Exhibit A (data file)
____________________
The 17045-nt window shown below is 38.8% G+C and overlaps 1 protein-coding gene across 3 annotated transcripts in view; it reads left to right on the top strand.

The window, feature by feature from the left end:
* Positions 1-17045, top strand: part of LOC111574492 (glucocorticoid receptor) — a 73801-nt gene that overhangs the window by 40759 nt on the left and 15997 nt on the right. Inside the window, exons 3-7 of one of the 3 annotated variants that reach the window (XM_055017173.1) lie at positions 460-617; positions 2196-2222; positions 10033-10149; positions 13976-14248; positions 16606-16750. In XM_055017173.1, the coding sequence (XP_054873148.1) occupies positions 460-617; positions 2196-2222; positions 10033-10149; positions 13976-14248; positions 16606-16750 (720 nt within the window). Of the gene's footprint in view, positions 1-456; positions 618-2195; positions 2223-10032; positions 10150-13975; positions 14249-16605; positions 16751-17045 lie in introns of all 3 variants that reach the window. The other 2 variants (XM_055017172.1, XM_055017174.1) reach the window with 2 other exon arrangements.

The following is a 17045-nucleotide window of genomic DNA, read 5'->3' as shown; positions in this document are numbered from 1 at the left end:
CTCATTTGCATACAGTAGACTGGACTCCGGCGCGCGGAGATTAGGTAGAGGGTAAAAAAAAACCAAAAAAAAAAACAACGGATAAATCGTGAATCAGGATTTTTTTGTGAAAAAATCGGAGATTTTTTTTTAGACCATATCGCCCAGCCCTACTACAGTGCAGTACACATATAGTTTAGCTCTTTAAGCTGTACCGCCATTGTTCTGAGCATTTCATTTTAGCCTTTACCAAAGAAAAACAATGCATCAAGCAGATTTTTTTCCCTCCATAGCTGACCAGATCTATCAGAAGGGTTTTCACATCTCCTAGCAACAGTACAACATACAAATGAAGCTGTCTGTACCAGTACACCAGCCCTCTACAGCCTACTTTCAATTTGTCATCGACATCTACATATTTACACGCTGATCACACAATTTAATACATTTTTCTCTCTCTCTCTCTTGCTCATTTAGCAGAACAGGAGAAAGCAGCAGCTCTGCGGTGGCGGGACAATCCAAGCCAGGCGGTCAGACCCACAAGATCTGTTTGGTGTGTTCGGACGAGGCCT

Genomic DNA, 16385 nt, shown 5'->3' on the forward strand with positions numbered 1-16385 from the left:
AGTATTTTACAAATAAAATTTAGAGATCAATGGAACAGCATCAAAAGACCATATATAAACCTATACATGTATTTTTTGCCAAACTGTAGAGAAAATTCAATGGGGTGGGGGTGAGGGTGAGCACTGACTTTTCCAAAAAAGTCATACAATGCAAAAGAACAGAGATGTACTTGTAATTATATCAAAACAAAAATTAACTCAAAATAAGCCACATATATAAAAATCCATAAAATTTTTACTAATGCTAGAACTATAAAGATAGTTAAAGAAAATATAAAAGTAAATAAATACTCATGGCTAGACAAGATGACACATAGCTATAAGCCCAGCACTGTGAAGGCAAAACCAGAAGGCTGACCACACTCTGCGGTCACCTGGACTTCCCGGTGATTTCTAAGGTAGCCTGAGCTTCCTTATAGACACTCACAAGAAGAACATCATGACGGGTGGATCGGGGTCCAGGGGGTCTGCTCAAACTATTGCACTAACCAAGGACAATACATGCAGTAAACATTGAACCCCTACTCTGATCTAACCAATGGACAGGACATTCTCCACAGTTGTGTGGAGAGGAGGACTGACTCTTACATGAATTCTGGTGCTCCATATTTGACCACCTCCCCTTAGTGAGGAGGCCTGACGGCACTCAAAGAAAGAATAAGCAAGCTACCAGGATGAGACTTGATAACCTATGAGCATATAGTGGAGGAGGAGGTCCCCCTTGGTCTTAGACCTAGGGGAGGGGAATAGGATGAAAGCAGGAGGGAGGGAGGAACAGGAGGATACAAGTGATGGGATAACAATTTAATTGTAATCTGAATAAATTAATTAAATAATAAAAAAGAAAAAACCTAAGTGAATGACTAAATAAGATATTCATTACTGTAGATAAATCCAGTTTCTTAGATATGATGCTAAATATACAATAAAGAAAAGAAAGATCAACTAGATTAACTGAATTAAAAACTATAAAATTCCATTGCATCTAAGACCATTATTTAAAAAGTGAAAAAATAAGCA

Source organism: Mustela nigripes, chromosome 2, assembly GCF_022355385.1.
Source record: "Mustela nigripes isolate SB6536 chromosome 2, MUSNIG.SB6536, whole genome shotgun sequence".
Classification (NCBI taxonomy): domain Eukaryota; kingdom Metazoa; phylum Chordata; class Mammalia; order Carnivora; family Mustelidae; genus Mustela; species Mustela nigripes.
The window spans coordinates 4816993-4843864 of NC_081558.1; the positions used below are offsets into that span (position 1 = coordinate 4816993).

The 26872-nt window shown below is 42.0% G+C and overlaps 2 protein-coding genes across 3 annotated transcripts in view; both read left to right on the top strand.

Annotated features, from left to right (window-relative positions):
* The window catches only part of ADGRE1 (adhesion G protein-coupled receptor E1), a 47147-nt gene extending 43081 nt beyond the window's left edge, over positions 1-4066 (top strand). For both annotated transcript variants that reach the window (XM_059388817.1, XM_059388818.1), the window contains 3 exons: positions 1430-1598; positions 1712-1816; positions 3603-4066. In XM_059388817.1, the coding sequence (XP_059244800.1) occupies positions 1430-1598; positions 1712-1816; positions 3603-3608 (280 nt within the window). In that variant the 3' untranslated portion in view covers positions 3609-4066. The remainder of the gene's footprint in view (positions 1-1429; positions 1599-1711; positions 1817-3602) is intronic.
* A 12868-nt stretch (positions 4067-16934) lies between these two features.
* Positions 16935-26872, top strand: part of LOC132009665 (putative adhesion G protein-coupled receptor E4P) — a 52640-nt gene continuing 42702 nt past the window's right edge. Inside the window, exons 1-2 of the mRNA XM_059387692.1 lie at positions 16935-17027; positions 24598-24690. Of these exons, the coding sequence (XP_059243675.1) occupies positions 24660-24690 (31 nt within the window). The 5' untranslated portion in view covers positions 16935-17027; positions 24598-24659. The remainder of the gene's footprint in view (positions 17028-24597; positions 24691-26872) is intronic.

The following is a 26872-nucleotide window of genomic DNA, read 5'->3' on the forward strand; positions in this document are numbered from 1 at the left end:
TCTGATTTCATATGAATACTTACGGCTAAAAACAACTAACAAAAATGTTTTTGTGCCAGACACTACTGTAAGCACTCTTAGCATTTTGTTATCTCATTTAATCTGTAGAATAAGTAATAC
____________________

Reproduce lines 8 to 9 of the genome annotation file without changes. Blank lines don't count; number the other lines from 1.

Source organism: Mustela nigripes, chromosome 2, assembly GCF_022355385.1.
Source record: "Mustela nigripes isolate SB6536 chromosome 2, MUSNIG.SB6536, whole genome shotgun sequence".